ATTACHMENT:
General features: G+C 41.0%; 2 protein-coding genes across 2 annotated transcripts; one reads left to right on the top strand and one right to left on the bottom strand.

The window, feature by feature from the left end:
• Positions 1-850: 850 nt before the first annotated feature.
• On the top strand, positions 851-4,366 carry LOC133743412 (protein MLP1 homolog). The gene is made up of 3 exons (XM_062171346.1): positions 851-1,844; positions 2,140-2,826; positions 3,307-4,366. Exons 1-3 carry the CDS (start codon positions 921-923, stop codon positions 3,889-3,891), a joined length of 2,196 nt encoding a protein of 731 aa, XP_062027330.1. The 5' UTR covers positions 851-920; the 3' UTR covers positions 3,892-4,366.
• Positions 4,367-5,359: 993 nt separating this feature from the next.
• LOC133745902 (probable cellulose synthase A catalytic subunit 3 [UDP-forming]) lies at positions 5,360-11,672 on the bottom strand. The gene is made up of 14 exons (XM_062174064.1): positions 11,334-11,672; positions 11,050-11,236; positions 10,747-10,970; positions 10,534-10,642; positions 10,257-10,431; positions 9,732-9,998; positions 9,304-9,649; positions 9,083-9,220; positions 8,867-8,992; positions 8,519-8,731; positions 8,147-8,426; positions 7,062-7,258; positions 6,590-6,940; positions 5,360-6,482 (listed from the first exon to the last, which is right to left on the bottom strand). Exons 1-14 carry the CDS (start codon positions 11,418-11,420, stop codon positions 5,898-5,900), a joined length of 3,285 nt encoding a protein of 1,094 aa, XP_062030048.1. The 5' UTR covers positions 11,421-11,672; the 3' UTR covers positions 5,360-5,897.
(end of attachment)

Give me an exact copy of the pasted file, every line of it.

General features: G+C 41.0%; 2 protein-coding genes across 2 annotated transcripts; one reads left to right on the top strand and one right to left on the bottom strand.

The window, feature by feature from the left end:
• Positions 1-850: 850 nt before the first annotated feature.
• On the top strand, positions 851-4,366 carry LOC133743412 (protein MLP1 homolog). The gene is made up of 3 exons (XM_062171346.1): positions 851-1,844; positions 2,140-2,826; positions 3,307-4,366. Exons 1-3 carry the CDS (start codon positions 921-923, stop codon positions 3,889-3,891), a joined length of 2,196 nt encoding a protein of 731 aa, XP_062027330.1. The 5' UTR covers positions 851-920; the 3' UTR covers positions 3,892-4,366.
• Positions 4,367-5,359: 993 nt separating this feature from the next.
• LOC133745902 (probable cellulose synthase A catalytic subunit 3 [UDP-forming]) lies at positions 5,360-11,672 on the bottom strand. The gene is made up of 14 exons (XM_062174064.1): positions 11,334-11,672; positions 11,050-11,236; positions 10,747-10,970; positions 10,534-10,642; positions 10,257-10,431; positions 9,732-9,998; positions 9,304-9,649; positions 9,083-9,220; positions 8,867-8,992; positions 8,519-8,731; positions 8,147-8,426; positions 7,062-7,258; positions 6,590-6,940; positions 5,360-6,482 (listed from the first exon to the last, which is right to left on the bottom strand). Exons 1-14 carry the CDS (start codon positions 11,418-11,420, stop codon positions 5,898-5,900), a joined length of 3,285 nt encoding a protein of 1,094 aa, XP_062030048.1. The 5' UTR covers positions 11,421-11,672; the 3' UTR covers positions 5,360-5,897.